“Agile” is mainstream now. I’m putting it in quotes, though, to signify that agile means different things, depending on who’s using the word. For some, it means little more than the mindset of iteratively moving towards a goal. For others, it means a strict structure of product development processes that foster developer happiness. Others again, use it because they have to, without the mindset or the processes to truly utilize its benefits.
Through my involvement in over 50 projects across all types of organisations, I think I’ve learned a few things about “agile”. The important point is, that depending in which organisation and team you find yourself in, a different approach to agile will work best. Here are three general patterns that I’ve found.
A. Minimal Structure
In this pattern, which I’d describe as the agile ideal, only productive work that directly moves toward a goal is done. That means no strict structures or processes. Instead, a clear vision guides the team.
An extremely experienced team that’s smallish (< 8 people).
An organisation that allows said team the freedom to reach their goals however they please
A clear vision
No unnecessary meetings or documentation, no busywork
Move fast and deliberately
Try to do this with the wrong team or leadership, and you might end up with nothing usable at all
Only works with experienced teams (no juniors), that ideally know each other well
Doesn’t work for projects requiring bigger teams
B. Custom Process
Bigger projects require bigger teams, bigger teams require more structure. This pattern customizes an approach like SCRUM or KanBan, takes what works for the organisation and leaves out what doesn’t.
A manager that has enough experience to design a good customized process, and has an agile mindset (doesn’t insist on strict, complete, up front requirements)
Organisational freedom to use customized instead of standardized processes
Enough experienced team members to give quality feedback and improve the process over time, and also to onboard newbies
More nimble than SCRUM by the book, less time wasted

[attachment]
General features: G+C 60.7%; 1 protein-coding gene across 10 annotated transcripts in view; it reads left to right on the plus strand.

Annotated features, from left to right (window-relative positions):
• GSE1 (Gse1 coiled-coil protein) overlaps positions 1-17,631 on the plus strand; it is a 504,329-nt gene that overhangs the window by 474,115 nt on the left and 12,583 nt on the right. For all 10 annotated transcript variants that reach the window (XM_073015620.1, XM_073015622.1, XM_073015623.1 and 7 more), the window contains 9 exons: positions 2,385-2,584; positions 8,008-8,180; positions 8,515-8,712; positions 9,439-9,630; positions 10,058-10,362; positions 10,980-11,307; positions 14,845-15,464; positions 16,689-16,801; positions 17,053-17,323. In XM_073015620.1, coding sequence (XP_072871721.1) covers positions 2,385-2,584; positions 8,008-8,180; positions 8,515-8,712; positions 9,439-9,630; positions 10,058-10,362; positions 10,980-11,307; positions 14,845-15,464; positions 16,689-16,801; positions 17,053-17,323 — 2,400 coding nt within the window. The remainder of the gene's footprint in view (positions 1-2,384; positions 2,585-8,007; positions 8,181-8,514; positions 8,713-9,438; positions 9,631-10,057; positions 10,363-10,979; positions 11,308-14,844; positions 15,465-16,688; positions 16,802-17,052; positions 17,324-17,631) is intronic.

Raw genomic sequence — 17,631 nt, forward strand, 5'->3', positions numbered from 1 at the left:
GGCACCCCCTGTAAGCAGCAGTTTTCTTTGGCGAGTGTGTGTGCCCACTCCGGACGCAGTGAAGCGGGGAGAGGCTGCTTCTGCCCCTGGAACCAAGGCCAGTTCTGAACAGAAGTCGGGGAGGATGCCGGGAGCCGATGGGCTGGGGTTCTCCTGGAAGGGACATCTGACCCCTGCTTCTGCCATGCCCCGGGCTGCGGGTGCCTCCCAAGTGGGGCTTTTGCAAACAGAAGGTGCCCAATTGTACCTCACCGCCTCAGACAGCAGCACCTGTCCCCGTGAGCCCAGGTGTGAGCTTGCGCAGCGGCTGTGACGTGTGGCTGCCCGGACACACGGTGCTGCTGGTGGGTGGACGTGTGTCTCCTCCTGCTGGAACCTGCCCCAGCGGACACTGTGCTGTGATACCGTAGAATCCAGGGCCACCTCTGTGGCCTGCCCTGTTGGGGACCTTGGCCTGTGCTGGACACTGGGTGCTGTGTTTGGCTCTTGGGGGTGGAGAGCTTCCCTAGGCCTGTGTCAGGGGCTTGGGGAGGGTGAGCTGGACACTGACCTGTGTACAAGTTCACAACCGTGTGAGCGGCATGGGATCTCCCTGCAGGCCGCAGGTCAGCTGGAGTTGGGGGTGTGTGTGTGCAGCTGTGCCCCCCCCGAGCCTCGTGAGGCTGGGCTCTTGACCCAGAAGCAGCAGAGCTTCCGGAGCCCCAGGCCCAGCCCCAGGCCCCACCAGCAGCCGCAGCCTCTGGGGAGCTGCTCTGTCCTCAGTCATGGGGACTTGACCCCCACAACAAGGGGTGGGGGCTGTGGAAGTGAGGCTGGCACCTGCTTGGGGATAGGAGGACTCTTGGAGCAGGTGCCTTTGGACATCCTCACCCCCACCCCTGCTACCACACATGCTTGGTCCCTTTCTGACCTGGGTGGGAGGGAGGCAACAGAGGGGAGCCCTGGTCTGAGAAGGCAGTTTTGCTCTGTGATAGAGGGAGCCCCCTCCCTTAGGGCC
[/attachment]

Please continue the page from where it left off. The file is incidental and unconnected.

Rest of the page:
Adjusting the process to the organsation and the team will yield a process that everyone involved can be happy with
Can sometimes go too far and remove essential elements of agile processes
Can lead to an agile waterfall without any iterations
Can run into problems in bigger organisations, because every team creates their own version, which inhibits cross-team collaboration
C. By The Book
Organisations that are completely new to agile might benefit by introducing a strict, by the book process like SCRUM to shift the mindset via the process.
Time and money, because introducing a process like SCRUM will take both (but beat waterfall-type approaches in the long run, easily)
Leadership buy-in for an agile transformation
Comparatively easy to roll out, since there are trainers one can hire
Standardized and structured, easy to onboard new team members
Structure cannot completely replace mindset, if management and leadership are stuck in old, ineffective paradigms, this will at worst become a waterfall look-alike
If your management enjoys meetings, SCRUM is a great excuse to hold more, longer meetings with many people, wasting inconceivable amounts of time and money
It was a hard lesson for me to learn — that the seemingly inefficient and wasteful structure of a process like SCRUM is sometimes the best option, but now I see that point. Still, I feel a longing for minimal structure whenever facing any development challenge. And I’d still say, that for new prototypes or innovation projects, pattern A. is the optimum — if you have the required team.
In later stages and bigger organisations, however, that small team creating the first prototypes must be followed by a larger structure that supports and extends the project long term, with approach B. or C., depending on your organisation and team.
And when it’s time to reinvent yourself for a new major version, maybe whip out the A. team of experts again, to build something awesome in the most agile manner possible!